that if is continuous then there exists a point such that The point is called the mean value of on . So we write and rearrange the preceding equation to get the above definition.

In several variables, the mean over a relatively compact domain U in a Euclidean space
Euclidean space
In mathematics, Euclidean space is the Euclidean plane and three-dimensional space of Euclidean geometry, as well as the generalizations of these notions to higher dimensions...

is defined by This generalizes the arithmetic mean. On the other hand, it is also possible to generalize the geometric mean to functions by defining the geometric mean of f to be More generally, in measure theory and probability theory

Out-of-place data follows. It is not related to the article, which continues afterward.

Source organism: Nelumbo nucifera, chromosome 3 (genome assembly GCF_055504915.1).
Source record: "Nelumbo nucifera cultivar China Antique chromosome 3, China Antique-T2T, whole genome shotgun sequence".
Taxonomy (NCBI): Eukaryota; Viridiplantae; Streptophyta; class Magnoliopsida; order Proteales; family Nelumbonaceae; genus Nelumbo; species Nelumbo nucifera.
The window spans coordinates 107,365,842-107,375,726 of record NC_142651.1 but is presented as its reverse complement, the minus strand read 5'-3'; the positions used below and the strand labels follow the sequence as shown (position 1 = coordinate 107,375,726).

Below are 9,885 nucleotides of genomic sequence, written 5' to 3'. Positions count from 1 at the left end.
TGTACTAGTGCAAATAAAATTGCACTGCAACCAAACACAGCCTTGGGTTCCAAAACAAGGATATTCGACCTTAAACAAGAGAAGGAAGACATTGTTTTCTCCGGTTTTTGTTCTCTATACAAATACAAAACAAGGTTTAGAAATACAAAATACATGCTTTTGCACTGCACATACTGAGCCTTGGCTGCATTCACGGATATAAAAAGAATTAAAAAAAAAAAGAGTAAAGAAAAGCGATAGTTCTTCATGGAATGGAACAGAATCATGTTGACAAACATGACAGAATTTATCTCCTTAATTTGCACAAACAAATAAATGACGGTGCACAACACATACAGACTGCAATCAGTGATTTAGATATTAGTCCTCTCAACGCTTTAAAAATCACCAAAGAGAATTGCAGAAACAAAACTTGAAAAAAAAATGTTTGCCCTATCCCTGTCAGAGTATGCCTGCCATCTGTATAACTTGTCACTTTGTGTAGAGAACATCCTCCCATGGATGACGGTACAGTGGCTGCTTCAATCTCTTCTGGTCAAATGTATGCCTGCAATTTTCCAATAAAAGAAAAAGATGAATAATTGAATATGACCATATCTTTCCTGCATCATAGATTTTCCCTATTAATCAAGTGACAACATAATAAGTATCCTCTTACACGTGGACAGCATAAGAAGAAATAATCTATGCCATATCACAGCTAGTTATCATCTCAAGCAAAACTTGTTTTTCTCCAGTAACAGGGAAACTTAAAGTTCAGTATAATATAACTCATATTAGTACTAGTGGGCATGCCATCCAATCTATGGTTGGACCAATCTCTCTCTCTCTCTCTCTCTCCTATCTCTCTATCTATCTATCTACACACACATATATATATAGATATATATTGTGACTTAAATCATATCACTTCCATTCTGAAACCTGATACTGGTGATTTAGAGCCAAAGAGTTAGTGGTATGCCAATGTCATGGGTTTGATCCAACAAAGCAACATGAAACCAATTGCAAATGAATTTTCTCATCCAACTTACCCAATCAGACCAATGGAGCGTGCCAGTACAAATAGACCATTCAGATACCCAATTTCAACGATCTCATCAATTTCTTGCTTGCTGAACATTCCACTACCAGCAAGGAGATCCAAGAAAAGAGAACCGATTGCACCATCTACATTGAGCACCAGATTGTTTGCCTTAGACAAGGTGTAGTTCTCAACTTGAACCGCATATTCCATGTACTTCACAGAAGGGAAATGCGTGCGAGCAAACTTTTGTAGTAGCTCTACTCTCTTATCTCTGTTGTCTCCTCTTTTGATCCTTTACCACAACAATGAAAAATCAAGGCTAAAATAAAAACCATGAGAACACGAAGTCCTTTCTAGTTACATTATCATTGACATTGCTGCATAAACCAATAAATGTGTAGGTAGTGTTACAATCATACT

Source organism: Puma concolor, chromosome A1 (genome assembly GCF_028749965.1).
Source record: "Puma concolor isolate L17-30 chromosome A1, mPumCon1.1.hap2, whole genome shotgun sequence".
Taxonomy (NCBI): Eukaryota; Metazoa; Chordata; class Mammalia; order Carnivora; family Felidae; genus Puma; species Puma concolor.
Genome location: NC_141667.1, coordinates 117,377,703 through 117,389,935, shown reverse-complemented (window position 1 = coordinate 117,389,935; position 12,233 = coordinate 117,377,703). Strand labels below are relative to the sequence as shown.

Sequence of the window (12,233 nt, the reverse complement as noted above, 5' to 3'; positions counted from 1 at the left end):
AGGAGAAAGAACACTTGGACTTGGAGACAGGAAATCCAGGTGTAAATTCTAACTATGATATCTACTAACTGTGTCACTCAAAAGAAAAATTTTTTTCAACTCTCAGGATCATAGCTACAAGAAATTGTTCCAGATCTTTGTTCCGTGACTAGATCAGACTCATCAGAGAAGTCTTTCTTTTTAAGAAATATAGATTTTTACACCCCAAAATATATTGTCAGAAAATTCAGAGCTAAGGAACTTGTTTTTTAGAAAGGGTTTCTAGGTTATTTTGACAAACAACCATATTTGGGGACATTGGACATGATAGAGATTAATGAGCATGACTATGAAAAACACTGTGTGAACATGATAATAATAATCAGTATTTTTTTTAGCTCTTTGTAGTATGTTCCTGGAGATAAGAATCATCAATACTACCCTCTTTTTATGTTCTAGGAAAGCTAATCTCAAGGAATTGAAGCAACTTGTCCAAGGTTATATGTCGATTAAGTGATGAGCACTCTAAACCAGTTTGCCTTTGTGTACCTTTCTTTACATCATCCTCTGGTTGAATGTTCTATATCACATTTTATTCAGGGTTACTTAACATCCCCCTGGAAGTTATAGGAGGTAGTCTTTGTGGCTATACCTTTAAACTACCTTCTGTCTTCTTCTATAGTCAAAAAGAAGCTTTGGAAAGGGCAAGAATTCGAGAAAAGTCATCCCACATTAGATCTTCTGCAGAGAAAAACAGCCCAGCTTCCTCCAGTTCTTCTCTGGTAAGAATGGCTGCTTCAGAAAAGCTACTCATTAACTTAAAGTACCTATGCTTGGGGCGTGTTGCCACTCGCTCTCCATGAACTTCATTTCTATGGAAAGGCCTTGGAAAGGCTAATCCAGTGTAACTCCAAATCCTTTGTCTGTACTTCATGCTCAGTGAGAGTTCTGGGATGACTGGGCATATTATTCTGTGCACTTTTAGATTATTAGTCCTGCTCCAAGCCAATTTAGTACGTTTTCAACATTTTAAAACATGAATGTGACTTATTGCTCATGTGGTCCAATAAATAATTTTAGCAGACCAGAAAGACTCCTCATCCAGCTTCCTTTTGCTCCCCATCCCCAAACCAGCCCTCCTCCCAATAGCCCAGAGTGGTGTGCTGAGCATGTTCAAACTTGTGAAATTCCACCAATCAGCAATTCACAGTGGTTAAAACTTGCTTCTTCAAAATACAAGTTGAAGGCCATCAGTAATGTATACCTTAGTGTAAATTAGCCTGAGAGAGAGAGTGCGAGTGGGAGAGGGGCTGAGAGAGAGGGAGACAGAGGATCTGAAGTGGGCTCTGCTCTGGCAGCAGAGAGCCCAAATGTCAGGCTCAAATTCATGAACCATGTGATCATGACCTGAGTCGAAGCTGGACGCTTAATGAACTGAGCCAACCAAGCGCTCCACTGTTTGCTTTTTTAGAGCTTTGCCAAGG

Probability theory
Probability theory is the branch of mathematics concerned with analysis of random phenomena. The central objects of probability theory are random variables, stochastic processes, and events: mathematical abstractions of non-deterministic events or measured quantities that may either be single...

either sort of mean plays an important role. In this context, Jensen's inequality
Jensen's inequality
In mathematics, Jensen's inequality, named after the Danish mathematician Johan Jensen, relates the value of a convex function of an integral to the integral of the convex function. It was proved by Jensen in 1906. Given its generality, the inequality appears in many forms depending on the context,...

places sharp estimates on the relationship between these two different notions of the mean of a function.

There is also a harmonic average of functions and a quadratic average (or root mean square) of functions.

### Mean of angles

Most of the usual means fail on circular quantities, like angle
Angle